Some Factors to Consider When Handicapping Dollar’s Outlook

February 21, 2017

Fake News that is likely to become even more prevalent will present many challenges to currency forecasters. Even if the U.S. press and the intelligence community try to stand their ground, the executive branch of government enjoys great advantages in creating doubt and confusion in the public’s mind over what to believe. The two watchdogs are being kept out of the loop. Investigative reporting will pull punches for fear of libel lawsuits. Less federal money may be allocated to fund data collection and law enforcement. The Congress can be expected to be far less adversarial in dealings with the current president than it was with Obama. A cloud may hang over the accuracy of reported U.S. economic data, and if that reliability becomes suspect, the whole notion of market prices moving in a way consistent with economic fundamentals would lose its meaning. The infiltration of fake news into public understanding of what’s really happening introduces a whole new layer of uncertainty into how markets react to events, data, and alleged truths.

There is a critically important missing element from comparisons to the early 1980s when the dollar appreciated against a backdrop of tight monetary policy and loose fiscal policy. U.S. consumer price inflation plunged from 14.8% in March 1980 to 2.5% by July 1983 and a cyclical low of 1.1% in December 1986. The speedy restoration of price stability from a point when the markets wondered if low inflation would ever be experienced again was arguably the most influential factor behind a doubling of the dollar’s value against the mark and yen. A decade later when the federal funds rate doubled to 6.0% during the year to January 1995, the dollar was not similarly well bid. Similarly, the dollar did not perform well during George W. Bush’s presidency despite a very expansionary fiscal policy and a rise in the federal funds rate from 1.0% in June 2004 to 5.25% two years later. Inflation did not fall in 1994-5, and it climbed a percentage point between mid-2004 and mid-2006. U.S. inflation is widely expected to be higher, not lower, in 2017-8 than in recent years. That sets the current period apart.

Does the U.S. President Want a Rising or Falling Dollar? Eliminating a chronic U.S. trade deficit has been identified as a major priority of the new administration. Import tariffs and border taxes are threatened to promote that goal. A depreciating dollar would support the objective as well, and President Trump has already broken the tradition of presidents not commenting about the dollar by complaining, for example, about a perceived undervalued euro. The Treasury doesn’t have to undertake intervention — purchases in the market of euros, yen and other currencies against the dollar — to heavily influence foreign exchange trading, although such an option is available as a last resort. The avoidance by presidents of remarks about foreign exchange rates doesn’t prevent other government spokesmen from doing so. At times when that has happened in the past, I cannot recall an instance when a weaker dollar failed to ensue.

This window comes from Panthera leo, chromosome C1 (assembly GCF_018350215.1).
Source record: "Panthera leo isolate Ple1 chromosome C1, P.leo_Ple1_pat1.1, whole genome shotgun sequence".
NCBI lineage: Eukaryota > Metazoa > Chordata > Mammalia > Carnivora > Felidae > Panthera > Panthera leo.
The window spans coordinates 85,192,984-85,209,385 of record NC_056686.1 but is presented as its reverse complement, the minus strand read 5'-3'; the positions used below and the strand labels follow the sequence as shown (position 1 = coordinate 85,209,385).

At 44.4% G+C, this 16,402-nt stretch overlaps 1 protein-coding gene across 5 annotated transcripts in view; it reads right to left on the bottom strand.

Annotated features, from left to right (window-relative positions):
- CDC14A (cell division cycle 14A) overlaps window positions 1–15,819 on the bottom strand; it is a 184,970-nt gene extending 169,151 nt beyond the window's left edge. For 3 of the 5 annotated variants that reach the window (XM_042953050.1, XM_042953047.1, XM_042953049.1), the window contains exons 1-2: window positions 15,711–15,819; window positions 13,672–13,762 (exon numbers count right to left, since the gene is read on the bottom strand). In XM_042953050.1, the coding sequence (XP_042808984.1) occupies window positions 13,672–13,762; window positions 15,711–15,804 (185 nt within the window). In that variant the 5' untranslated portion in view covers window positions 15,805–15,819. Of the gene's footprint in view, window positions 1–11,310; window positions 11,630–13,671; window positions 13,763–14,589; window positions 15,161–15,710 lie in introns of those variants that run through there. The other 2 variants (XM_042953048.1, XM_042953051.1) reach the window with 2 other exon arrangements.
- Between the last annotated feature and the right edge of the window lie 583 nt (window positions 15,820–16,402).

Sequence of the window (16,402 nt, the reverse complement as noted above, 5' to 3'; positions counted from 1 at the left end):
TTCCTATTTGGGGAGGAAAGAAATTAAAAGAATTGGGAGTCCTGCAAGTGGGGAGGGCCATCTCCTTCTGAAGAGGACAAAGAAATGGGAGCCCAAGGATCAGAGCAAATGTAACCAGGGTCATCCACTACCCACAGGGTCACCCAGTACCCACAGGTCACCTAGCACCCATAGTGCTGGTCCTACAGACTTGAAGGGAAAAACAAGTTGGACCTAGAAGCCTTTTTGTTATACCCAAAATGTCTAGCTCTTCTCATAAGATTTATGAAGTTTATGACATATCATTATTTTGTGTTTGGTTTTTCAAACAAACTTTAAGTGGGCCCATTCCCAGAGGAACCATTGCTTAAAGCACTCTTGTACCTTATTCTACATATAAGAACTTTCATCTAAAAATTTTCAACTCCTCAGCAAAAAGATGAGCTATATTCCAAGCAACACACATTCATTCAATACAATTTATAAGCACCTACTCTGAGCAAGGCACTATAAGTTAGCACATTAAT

Mass deportations from the United States do not seem compatible with the dollar remaining the world’s reserve currency hegemon. Nor does a close geopolitical alliance between the United States and Russia. Until now, the dollar’s role as a reserve currency with no close equal has gone unchallenged, and it takes considerable time for reserve asset preferences to become reordered. On economic grounds, the United States continues to be the one-eyed man in the land of the blind. While U.S. growth this century has been far weaker than in the last one, Euroland and Japan are performing even worse. Europe, moreover, faces the same ascendance of nationalism as seen in the United States and significant political watersheds from this year’s French, Dutch, and German elections. A near-term Greek debt crisis has been avoided, but Italy’s situation could regress.

Finally, old rules of thumb like the exceedingly slow changes in reserve asset portfolio management cannot be readily assumed. Whether one embraces or worries about coming changes in U.S. economic, social and foreign policies, a consensus on both sides exists that this is an activist government with an agenda to change things profoundly and a will to do so as quickly as possible by legal or whatever other means it can find.

Copyright 2017, Larry Greenberg. All rights reserved. No secondary distribution without express permission.




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